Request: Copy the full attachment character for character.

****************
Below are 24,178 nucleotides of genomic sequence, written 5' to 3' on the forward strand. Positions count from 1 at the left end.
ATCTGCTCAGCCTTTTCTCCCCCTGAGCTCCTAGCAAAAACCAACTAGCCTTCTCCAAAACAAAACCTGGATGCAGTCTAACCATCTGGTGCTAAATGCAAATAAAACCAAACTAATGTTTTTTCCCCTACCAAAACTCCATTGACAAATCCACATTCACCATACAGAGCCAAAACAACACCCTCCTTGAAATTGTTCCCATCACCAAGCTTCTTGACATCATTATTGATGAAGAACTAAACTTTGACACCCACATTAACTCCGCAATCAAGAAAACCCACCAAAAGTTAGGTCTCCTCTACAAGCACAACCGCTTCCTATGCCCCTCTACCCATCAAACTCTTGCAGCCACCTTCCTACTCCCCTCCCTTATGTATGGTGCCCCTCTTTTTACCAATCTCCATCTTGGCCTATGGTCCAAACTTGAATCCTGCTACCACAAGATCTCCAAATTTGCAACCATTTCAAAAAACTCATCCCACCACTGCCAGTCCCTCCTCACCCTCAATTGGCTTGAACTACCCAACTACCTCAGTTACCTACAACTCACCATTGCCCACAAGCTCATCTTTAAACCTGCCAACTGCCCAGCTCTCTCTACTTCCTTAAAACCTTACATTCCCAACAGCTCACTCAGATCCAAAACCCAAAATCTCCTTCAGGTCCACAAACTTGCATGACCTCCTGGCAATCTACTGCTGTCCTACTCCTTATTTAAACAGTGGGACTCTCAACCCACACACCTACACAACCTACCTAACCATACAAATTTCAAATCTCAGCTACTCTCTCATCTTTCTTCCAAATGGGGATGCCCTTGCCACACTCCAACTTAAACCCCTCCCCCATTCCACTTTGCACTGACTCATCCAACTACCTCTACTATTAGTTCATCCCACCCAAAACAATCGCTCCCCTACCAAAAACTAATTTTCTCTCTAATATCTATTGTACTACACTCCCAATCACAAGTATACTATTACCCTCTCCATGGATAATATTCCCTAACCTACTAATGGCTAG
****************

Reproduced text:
Below are 24,178 nucleotides of genomic sequence, written 5' to 3' on the forward strand. Positions count from 1 at the left end.
ATCTGCTCAGCCTTTTCTCCCCCTGAGCTCCTAGCAAAAACCAACTAGCCTTCTCCAAAACAAAACCTGGATGCAGTCTAACCATCTGGTGCTAAATGCAAATAAAACCAAACTAATGTTTTTTCCCCTACCAAAACTCCATTGACAAATCCACATTCACCATACAGAGCCAAAACAACACCCTCCTTGAAATTGTTCCCATCACCAAGCTTCTTGACATCATTATTGATGAAGAACTAAACTTTGACACCCACATTAACTCCGCAATCAAGAAAACCCACCAAAAGTTAGGTCTCCTCTACAAGCACAACCGCTTCCTATGCCCCTCTACCCATCAAACTCTTGCAGCCACCTTCCTACTCCCCTCCCTTATGTATGGTGCCCCTCTTTTTACCAATCTCCATCTTGGCCTATGGTCCAAACTTGAATCCTGCTACCACAAGATCTCCAAATTTGCAACCATTTCAAAAAACTCATCCCACCACTGCCAGTCCCTCCTCACCCTCAATTGGCTTGAACTACCCAACTACCTCAGTTACCTACAACTCACCATTGCCCACAAGCTCATCTTTAAACCTGCCAACTGCCCAGCTCTCTCTACTTCCTTAAAACCTTACATTCCCAACAGCTCACTCAGATCCAAAACCCAAAATCTCCTTCAGGTCCACAAACTTGCATGACCTCCTGGCAATCTACTGCTGTCCTACTCCTTATTTAAACAGTGGGACTCTCAACCCACACACCTACACAACCTACCTAACCATACAAATTTCAAATCTCAGCTACTCTCTCATCTTTCTTCCAAATGGGGATGCCCTTGCCACACTCCAACTTAAACCCCTCCCCCATTCCACTTTGCACTGACTCATCCAACTACCTCTACTATTAGTTCATCCCACCCAAAACAATCGCTCCCCTACCAAAAACTAATTTTCTCTCTAATATCTATTGTACTACACTCCCAATCACAAGTATACTATTACCCTCTCCATGGATAATATTCCCTAACCTACTAATGGCTAG